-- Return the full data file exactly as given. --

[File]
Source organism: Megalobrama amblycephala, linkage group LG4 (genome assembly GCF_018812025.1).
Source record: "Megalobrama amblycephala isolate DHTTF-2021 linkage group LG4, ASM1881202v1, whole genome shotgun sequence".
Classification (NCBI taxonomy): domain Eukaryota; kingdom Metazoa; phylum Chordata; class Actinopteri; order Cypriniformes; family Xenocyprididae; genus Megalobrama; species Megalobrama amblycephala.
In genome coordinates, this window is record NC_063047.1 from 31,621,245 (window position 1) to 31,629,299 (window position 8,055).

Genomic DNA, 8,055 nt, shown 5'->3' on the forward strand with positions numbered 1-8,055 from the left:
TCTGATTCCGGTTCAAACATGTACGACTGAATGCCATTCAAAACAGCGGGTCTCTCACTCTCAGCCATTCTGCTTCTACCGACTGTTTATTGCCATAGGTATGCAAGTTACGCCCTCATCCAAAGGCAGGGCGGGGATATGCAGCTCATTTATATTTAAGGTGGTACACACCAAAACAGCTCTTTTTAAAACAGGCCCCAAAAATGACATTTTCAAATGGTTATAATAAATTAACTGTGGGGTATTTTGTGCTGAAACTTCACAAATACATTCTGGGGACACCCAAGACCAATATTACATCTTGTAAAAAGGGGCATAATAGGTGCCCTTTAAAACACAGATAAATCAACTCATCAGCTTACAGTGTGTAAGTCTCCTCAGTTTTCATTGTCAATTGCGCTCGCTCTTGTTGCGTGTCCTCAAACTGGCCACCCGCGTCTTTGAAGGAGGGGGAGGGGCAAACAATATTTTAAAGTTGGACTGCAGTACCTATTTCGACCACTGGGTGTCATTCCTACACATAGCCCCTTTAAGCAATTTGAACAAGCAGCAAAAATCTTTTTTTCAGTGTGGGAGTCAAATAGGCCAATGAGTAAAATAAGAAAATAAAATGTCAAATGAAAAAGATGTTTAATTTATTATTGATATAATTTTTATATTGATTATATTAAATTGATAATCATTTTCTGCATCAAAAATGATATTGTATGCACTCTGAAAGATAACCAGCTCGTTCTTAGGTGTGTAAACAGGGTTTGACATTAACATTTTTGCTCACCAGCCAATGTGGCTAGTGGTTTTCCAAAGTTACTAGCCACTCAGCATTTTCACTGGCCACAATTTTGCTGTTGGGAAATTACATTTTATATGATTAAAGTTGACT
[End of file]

Source organism: Megalobrama amblycephala, linkage group LG4 (genome assembly GCF_018812025.1).
Source record: "Megalobrama amblycephala isolate DHTTF-2021 linkage group LG4, ASM1881202v1, whole genome shotgun sequence".
Classification (NCBI taxonomy): domain Eukaryota; kingdom Metazoa; phylum Chordata; class Actinopteri; order Cypriniformes; family Xenocyprididae; genus Megalobrama; species Megalobrama amblycephala.
In genome coordinates, this window is record NC_063047.1 from 31,621,245 (window position 1) to 31,629,299 (window position 8,055).

Genomic DNA, 8,055 nt, shown 5'->3' on the forward strand with positions numbered 1-8,055 from the left:
TCTGATTCCGGTTCAAACATGTACGACTGAATGCCATTCAAAACAGCGGGTCTCTCACTCTCAGCCATTCTGCTTCTACCGACTGTTTATTGCCATAGGTATGCAAGTTACGCCCTCATCCAAAGGCAGGGCGGGGATATGCAGCTCATTTATATTTAAGGTGGTACACACCAAAACAGCTCTTTTTAAAACAGGCCCCAAAAATGACATTTTCAAATGGTTATAATAAATTAACTGTGGGGTATTTTGTGCTGAAACTTCACAAATACATTCTGGGGACACCCAAGACCAATATTACATCTTGTAAAAAGGGGCATAATAGGTGCCCTTTAAAACACAGATAAATCAACTCATCAGCTTACAGTGTGTAAGTCTCCTCAGTTTTCATTGTCAATTGCGCTCGCTCTTGTTGCGTGTCCTCAAACTGGCCACCCGCGTCTTTGAAGGAGGGGGAGGGGCAAACAATATTTTAAAGTTGGACTGCAGTACCTATTTCGACCACTGGGTGTCATTCCTACACATAGCCCCTTTAAGCAATTTGAACAAGCAGCAAAAATCTTTTTTTCAGTGTGGGAGTCAAATAGGCCAATGAGTAAAATAAGAAAATAAAATGTCAAATGAAAAAGATGTTTAATTTATTATTGATATAATTTTTATATTGATTATATTAAATTGATAATCATTTTCTGCATCAAAAATGATATTGTATGCACTCTGAAAGATAACCAGCTCGTTCTTAGGTGTGTAAACAGGGTTTGACATTAACATTTTTGCTCACCAGCCAATGTGGCTAGTGGTTTTCCAAAGTTACTAGCCACTCAGCATTTTCACTGGCCACAATTTTGCTGTTGGGAAATTACATTTTATATGATTAAAGTTGACT